For the first time since late July 2019, the S&P 500 Index finally made a new high last week. Positive news from the Federal Reserve and the economy helped push equities higher.
Back at new highs
On October 28 the S&P 500 hit new all-time highs for the first time since July 26, 2019. What now? As the LPL strategists discuss, in the past equity returns actually have been quite strong after reaching new highs. In fact, since November 1982, the S&P 500 has been up a median of 13.5% after a new high, while the median return for all days has been 11.3%. Additionally, the odds of a 10% drop in the six months immediately following new all-time highs are much lower, according to the data.
Fed sticks the landing
The Fed gave the market the 25 basis point (.25%) cut that it wanted, but it also made it quite clear there won’t be any rate hikes anytime soon. Of course, if the economy were to begin to weaken, the Fed would be ready to cut. LPL strategists called this a “hawkish cut,” and with the overall economy still on firm footing, three cuts in 2019 has made a lot of sense. Prior to 2019, the Fed had cut rates only 11 times when the S&P 500 was within 1% of an all-time high. When we look at the data, we see that a year after those cuts, stocks were higher every single time. Considering the Fed has now cut three times in 2019 with the S&P 500 within 1% of new highs, this could be another positive sign for 2020.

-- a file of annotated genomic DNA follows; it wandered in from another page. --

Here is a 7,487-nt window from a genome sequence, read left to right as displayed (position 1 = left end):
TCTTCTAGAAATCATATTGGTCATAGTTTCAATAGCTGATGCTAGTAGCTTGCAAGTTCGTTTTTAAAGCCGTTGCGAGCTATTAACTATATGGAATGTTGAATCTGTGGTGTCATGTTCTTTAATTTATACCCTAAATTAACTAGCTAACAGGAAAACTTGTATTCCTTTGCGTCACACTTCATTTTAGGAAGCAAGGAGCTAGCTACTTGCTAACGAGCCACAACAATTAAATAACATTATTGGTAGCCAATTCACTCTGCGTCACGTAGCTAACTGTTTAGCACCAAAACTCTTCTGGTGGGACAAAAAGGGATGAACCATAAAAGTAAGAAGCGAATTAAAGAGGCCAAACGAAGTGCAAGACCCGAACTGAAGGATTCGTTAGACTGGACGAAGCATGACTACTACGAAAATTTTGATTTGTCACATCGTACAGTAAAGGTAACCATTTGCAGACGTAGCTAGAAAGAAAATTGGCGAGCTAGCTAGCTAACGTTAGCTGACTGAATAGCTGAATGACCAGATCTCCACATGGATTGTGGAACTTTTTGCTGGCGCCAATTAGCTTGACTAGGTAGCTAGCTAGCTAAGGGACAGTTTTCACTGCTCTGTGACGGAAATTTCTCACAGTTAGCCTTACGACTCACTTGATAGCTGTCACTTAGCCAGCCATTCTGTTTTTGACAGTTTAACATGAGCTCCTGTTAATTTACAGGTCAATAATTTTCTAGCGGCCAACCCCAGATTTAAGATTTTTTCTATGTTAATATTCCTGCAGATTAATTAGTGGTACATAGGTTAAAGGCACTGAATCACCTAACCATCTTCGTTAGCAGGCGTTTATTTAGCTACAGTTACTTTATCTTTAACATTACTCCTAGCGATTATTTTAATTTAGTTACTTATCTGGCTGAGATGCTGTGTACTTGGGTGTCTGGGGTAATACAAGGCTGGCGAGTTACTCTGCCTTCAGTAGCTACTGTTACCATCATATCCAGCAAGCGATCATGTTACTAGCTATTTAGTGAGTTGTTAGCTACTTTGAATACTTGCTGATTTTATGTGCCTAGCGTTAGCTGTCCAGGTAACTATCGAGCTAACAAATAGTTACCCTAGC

Best six months of the year
We all know “sell in May,” which is the period between May and October, when stocks historically have done quite poorly. Well, the good news is the November to April period has been the best 6 months of the year for stocks, with the S&P 500 up 7% on average. Breaking it down over the past 10 years, the outlook appears even better, with the S&P 500 having been up 9 of these 10 years and up an average of 8.8%. The risks no doubt will remain, but we believe seasonality very well could be a potential tailwind going forward.
The six-month period from May through October historically has been the worst time of year to own stocks, while the six months between November and April historically have been the best.
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